Tallulah Falls Update for 8/2000 The following is a list of the water release dates and related access issues: Daily 35-50 cubic feet per second (cfs). This is an increase from an average of 5 cfs which was the flow up until 1997. People who have not hiked or climbed in the gorge since then will see a noticable difference in how they get around on the floor. Many of the old "dry" crossings are n ow under water. 100 permits are issued each day for hikers and 20 for climbers. First 2 weekends in April and the first 3 weekends in November are Boating releases. These flow at 500 cfs on Saturday and 700 cfs on Sunday. No access in the gorge except by boaters. All 120 permits are issued to boaters. Starting the third weekend in April and running up to but not including Memorial Day Weekend are aesthetic releases. This flow is at 200 cfs. Twenty Climbing permits are issued for the main wall only and climbers are not allowed to descend to the gorge floor/river. Hiking permits are issued only for the Hurricane Falls Trail (Staircase) and crossing the river is not permitted at this flow level. Starting the weekend after Labor Day and running to the end of September are also aesthetic flows. Same guidelines and restrictions are in place as those listed above for the Spring. In October, the releases are on Wednesdays and Fridays up to the l ast weekend of October, which is a weekend release. After the last Oct weekend aesthetic release, the November boating releases start again. Please call for Tallulah Gorge park more information.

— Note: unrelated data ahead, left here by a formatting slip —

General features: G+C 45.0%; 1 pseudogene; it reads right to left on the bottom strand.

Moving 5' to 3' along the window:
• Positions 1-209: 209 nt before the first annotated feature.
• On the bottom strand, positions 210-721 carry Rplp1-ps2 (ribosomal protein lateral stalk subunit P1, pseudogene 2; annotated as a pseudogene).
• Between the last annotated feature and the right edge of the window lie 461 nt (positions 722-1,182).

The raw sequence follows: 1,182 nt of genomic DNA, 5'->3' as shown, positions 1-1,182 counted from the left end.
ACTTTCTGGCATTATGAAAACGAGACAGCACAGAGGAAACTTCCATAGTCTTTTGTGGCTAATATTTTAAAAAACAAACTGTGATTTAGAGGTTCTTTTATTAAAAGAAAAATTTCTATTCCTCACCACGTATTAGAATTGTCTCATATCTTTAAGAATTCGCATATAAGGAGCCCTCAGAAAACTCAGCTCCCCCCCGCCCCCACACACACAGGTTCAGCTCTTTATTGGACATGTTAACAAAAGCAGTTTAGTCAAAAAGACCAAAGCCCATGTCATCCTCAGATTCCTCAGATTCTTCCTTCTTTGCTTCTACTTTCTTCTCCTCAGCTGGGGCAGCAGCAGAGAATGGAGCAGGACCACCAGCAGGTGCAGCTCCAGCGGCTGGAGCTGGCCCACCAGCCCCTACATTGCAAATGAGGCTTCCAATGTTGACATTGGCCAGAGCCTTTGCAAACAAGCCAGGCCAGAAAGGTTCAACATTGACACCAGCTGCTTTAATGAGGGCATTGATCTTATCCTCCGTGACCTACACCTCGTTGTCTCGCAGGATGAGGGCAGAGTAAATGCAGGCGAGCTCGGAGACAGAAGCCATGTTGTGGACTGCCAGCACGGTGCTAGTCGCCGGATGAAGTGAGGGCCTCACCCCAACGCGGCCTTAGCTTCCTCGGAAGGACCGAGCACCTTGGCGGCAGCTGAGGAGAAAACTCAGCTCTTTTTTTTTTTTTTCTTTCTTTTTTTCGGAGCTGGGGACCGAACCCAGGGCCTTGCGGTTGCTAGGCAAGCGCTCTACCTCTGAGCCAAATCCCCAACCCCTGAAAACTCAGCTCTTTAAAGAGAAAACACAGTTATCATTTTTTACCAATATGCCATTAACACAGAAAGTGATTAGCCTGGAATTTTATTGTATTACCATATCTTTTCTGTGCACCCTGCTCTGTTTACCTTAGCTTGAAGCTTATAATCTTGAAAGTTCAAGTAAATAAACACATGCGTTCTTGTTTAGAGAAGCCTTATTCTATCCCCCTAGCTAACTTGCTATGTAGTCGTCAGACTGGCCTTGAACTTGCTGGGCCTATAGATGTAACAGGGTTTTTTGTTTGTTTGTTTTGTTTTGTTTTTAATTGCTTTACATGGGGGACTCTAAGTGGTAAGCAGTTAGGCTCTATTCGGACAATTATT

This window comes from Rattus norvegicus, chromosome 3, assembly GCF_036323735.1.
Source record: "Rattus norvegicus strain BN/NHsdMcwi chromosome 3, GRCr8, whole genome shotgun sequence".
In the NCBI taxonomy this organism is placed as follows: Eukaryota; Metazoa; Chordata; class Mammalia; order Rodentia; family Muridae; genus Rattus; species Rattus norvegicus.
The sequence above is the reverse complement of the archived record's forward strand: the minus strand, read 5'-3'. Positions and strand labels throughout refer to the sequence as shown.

Bill Tanner, Tallulah Gorge Park Superintendant
Access Issues at Tallulah Gorge, Georgia
"There is multi-pitch climbing in Georgia?!", the uninformed might ask. If you have not heard of Tallulah Gorge, you need to check it out. It offers enough bold lines and exposure to satisfy any Southern climbers wildest expectations. But with the access situation as it is you had better do it quick, because these high quality quartzite walls are threatened by groups that want to open the river in the bottom of the gorge, according to National Park Service Ranger Bill Tanner.